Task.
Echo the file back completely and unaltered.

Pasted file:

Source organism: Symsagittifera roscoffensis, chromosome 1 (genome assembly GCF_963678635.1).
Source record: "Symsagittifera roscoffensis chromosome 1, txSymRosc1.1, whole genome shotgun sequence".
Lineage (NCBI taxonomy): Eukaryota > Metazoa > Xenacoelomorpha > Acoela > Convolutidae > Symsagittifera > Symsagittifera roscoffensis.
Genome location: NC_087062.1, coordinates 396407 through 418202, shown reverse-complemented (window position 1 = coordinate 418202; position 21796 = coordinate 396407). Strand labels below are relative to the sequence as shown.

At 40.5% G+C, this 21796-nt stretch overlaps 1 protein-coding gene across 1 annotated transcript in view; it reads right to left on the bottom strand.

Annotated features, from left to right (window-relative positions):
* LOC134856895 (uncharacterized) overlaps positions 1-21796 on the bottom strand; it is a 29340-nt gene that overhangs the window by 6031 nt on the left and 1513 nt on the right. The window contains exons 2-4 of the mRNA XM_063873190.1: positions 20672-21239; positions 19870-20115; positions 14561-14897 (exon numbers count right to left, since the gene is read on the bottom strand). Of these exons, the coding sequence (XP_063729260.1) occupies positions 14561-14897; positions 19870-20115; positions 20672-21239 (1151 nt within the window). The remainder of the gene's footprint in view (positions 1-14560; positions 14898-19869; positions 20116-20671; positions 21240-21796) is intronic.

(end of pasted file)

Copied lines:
Source organism: Symsagittifera roscoffensis, chromosome 1 (genome assembly GCF_963678635.1).
Source record: "Symsagittifera roscoffensis chromosome 1, txSymRosc1.1, whole genome shotgun sequence".
Lineage (NCBI taxonomy): Eukaryota > Metazoa > Xenacoelomorpha > Acoela > Convolutidae > Symsagittifera > Symsagittifera roscoffensis.
Genome location: NC_087062.1, coordinates 396407 through 418202, shown reverse-complemented (window position 1 = coordinate 418202; position 21796 = coordinate 396407). Strand labels below are relative to the sequence as shown.

At 40.5% G+C, this 21796-nt stretch overlaps 1 protein-coding gene across 1 annotated transcript in view; it reads right to left on the bottom strand.

Annotated features, from left to right (window-relative positions):
* LOC134856895 (uncharacterized) overlaps positions 1-21796 on the bottom strand; it is a 29340-nt gene that overhangs the window by 6031 nt on the left and 1513 nt on the right. The window contains exons 2-4 of the mRNA XM_063873190.1: positions 20672-21239; positions 19870-20115; positions 14561-14897 (exon numbers count right to left, since the gene is read on the bottom strand). Of these exons, the coding sequence (XP_063729260.1) occupies positions 14561-14897; positions 19870-20115; positions 20672-21239 (1151 nt within the window). The remainder of the gene's footprint in view (positions 1-14560; positions 14898-19869; positions 20116-20671; positions 21240-21796) is intronic.